John Lemons’ 1987 article entitled “DOC Facilities, Staff Reflect Changes in American Society,” published in a Cañon City periodical, shows how public opinion, aroused by legal action, began to influence authorities’ view of corrections as the War on Drugs developed. Lemons’ article describes the DOC’s shift from the term “guard” to the term “corrections officer” to describe prison staff as a significant change reshaping how prison staff and the public viewed their jobs. “Under the old system the warden had the last word in the prison system, and there was no appeal of his decisions. Guards, a term now considered derogatory, marched the inmates to and from their cells in formations.” Once again, the direct responsibility of the warden was reduced during this period in its direct subordination to the overarching DOC. Lemons continues, explaining how prison staff’s approach to interacting with inmates changed in parallel. Previously, “[c]asual talking between inmates and officers was discouraged. If an inmate wanted to talk to an officer, he took off his hat and folded his arms across his chest.” However, beginning in the late 1980’s, prison staff began to be trained in crisis intervention and supported by mental health professionals. Although Lemons notes that these reforms were not fully implemented until the 1980’s, he dates their origin as the Civil Rights Era.
In the context of increasing prison population and changing patterns of control of inmates, the struggling DOC and the Colorado state legislature nonetheless began to reintroduce reformist measures. In an article from the early 1990’s, staff writer for the Cañon City Gazette Telegraph Ray Broussard reports on a group of lawmakers who visited several of the prisons in Cañon City to get a first-hand understanding of the problems facing the prison system. One of the most significant problems these lawmakers observed was the lack of useful job training. “We have got to get the money and the expertise to come up with something that will get these people worthwhile paying jobs when they get out,” stated one of the senators. The group also noted the need for more minority workers within the prison system to better relate with the inmates. Although these reforms proved difficult to achieve, expressions of legislative concern affirms that the 1990’s DOC remained concerned with physical conditions and rehabilitative opportunities.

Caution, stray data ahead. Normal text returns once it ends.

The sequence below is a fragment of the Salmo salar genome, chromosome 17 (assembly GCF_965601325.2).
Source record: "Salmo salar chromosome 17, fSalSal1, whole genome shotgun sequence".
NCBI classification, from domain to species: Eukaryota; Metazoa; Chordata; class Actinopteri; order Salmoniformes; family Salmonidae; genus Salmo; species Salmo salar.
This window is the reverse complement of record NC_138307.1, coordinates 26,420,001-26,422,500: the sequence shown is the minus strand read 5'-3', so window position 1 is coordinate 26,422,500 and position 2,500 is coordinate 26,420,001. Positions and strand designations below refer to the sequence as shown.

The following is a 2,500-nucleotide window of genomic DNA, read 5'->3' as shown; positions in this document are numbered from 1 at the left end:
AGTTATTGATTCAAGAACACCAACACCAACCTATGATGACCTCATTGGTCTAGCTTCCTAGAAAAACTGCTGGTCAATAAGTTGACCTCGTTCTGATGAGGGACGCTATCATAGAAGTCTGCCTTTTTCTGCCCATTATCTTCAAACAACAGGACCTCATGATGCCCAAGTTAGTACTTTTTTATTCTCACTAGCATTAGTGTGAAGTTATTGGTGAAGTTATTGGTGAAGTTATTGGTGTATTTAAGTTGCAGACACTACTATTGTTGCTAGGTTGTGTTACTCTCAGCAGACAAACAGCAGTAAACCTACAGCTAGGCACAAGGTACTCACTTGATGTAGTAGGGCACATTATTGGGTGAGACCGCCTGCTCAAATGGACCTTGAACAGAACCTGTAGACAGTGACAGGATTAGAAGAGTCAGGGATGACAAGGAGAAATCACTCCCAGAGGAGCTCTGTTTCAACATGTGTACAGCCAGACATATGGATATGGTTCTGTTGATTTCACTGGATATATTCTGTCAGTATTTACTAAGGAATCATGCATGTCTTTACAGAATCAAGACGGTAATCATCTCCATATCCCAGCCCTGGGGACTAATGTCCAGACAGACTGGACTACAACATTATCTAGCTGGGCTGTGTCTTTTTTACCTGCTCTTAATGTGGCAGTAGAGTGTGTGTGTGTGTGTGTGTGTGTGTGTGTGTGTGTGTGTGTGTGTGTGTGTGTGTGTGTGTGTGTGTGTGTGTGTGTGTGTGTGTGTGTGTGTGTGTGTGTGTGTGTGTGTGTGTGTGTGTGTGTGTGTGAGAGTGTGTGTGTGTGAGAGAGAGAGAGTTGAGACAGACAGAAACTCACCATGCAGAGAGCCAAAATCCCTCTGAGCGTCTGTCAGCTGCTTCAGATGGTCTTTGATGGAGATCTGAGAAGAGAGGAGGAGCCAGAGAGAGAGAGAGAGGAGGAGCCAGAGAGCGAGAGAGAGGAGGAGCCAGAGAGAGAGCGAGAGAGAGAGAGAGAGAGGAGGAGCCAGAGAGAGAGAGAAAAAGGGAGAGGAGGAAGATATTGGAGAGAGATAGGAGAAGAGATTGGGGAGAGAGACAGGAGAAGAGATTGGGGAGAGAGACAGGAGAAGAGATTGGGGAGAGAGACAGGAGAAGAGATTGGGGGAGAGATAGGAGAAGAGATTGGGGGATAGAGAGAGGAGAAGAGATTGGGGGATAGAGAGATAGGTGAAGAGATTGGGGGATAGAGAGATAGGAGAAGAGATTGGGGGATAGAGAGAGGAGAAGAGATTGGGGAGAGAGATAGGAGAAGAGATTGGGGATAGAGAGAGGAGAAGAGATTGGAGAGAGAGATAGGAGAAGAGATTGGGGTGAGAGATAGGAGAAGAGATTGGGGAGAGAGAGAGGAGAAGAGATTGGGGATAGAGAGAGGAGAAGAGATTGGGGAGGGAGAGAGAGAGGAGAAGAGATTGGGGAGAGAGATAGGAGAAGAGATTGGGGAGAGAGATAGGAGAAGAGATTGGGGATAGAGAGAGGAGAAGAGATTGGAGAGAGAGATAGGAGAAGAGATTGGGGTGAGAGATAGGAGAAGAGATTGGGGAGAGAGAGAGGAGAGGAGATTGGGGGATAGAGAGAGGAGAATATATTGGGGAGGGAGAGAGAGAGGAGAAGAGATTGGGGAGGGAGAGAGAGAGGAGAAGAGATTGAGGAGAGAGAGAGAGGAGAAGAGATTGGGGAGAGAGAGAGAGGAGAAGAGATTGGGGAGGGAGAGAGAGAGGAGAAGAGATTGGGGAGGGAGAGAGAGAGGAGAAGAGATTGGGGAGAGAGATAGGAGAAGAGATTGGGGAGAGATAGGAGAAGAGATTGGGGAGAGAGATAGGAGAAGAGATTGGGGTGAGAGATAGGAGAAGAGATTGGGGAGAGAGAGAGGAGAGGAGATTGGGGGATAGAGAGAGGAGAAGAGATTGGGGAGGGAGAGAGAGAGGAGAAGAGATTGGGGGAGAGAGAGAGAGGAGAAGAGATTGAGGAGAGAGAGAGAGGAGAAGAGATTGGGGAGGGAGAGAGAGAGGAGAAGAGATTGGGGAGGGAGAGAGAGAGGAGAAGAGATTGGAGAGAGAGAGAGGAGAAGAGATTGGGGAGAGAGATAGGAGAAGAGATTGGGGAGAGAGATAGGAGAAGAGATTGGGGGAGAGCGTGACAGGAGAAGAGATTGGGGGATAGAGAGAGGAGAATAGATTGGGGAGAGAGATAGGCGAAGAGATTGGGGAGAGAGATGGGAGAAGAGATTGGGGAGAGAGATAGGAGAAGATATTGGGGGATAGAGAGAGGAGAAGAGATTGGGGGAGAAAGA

Arguably the most significant change made during this time was the professionalization of the correction system. A 1991 Pueblo Chieftain article titled “Prison Staffs Have Become Professional” reports several elements of this reform. Like the Lemons article several years earlier, this account notes the shift from the term ‘guard’ to identification of prison staff as ‘corrections officers’ as mirroring an important change in attitude among prison staff and authorities in Cañon City. “The movement from guard to corrections officer came about as a result of emphasis on training, education, and a change in attitude. One change was an effort to see inmates as individuals who should be treated as human beings.” The establishment of a Department of Corrections training academy for new prison employees, the initiation of a corrections curriculum at Pueblo Community College leading to an associate of arts degree in corrections, and the increase in education requirements for prison employees in the 1970’s were all manifestations of this change in attitude. The article goes on to explain, “The philosophy today is that the inmate is being punished when he or she is sent to prison, but that the prison staff if not there to punish them further, but to manage them.” This new focus on professionalism, alongside an increased focus on reform, can be seen in the most recent DOC reports.
Today, as the Colorado DOC has come to manage a drastically larger prison population, its mission has begun to swing back towards that of reform. In the 2015-2016 Colorado DOC Performance Plan, Executive Director Rick Raemisch cites four initiatives the department adopted for the year. These include a program that aims to smooth the transition from prison life to life in society by creating special re-entry living units/pods and a program that aims to reduce recidivism by rewarding good behavior while on parole, at the same time increasing contact between parolees and parole officers. Yet another reformist program aims to expand the number of substance abuse treatment beds for parolees. As a whole, the DOC states its current mission as “[t]o protect the citizens of Colorado by holding offenders accountable and engaging them in opportunities to make positive behavioral changes and becoming law abiding citizens.” Just as in the 1987 article about changes in American society influencing the penal system, recent DOC initiatives reflect the view that a more humanistic relationship between inmates and corrections officers is a priority for rehabilitation and successful reentry of offenders.